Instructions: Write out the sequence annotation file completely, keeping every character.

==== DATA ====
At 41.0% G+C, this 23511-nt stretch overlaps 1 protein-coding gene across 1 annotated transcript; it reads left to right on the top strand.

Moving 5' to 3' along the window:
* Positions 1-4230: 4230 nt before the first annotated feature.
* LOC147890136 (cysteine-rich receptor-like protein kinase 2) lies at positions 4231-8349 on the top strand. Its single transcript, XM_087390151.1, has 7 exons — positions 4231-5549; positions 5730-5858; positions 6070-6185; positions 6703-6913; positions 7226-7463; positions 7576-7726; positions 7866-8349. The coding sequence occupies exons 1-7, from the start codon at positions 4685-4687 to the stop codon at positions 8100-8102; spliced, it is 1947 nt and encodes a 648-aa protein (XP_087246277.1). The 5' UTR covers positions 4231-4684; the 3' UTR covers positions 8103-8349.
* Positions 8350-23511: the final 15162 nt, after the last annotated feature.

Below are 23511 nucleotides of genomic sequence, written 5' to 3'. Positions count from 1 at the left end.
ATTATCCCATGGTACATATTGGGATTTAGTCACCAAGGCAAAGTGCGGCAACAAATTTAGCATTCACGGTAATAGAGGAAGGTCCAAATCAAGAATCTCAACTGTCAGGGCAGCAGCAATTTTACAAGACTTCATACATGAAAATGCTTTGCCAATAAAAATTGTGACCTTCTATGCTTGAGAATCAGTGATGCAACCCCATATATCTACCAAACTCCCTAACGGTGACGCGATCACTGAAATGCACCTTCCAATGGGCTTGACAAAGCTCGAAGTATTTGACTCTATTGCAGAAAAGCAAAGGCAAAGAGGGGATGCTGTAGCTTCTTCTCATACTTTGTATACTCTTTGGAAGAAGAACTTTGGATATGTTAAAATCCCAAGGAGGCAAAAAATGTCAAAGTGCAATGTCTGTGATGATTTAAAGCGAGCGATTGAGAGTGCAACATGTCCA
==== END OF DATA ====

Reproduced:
At 41.0% G+C, this 23511-nt stretch overlaps 1 protein-coding gene across 1 annotated transcript; it reads left to right on the top strand.

Moving 5' to 3' along the window:
* Positions 1-4230: 4230 nt before the first annotated feature.
* LOC147890136 (cysteine-rich receptor-like protein kinase 2) lies at positions 4231-8349 on the top strand. Its single transcript, XM_087390151.1, has 7 exons — positions 4231-5549; positions 5730-5858; positions 6070-6185; positions 6703-6913; positions 7226-7463; positions 7576-7726; positions 7866-8349. The coding sequence occupies exons 1-7, from the start codon at positions 4685-4687 to the stop codon at positions 8100-8102; spliced, it is 1947 nt and encodes a 648-aa protein (XP_087246277.1). The 5' UTR covers positions 4231-4684; the 3' UTR covers positions 8103-8349.
* Positions 8350-23511: the final 15162 nt, after the last annotated feature.

Below are 23511 nucleotides of genomic sequence, written 5' to 3'. Positions count from 1 at the left end.
ATTATCCCATGGTACATATTGGGATTTAGTCACCAAGGCAAAGTGCGGCAACAAATTTAGCATTCACGGTAATAGAGGAAGGTCCAAATCAAGAATCTCAACTGTCAGGGCAGCAGCAATTTTACAAGACTTCATACATGAAAATGCTTTGCCAATAAAAATTGTGACCTTCTATGCTTGAGAATCAGTGATGCAACCCCATATATCTACCAAACTCCCTAACGGTGACGCGATCACTGAAATGCACCTTCCAATGGGCTTGACAAAGCTCGAAGTATTTGACTCTATTGCAGAAAAGCAAAGGCAAAGAGGGGATGCTGTAGCTTCTTCTCATACTTTGTATACTCTTTGGAAGAAGAACTTTGGATATGTTAAAATCCCAAGGAGGCAAAAAATGTCAAAGTGCAATGTCTGTGATGATTTAAAGCGAGCGATTGAGAGTGCAACATGTCCA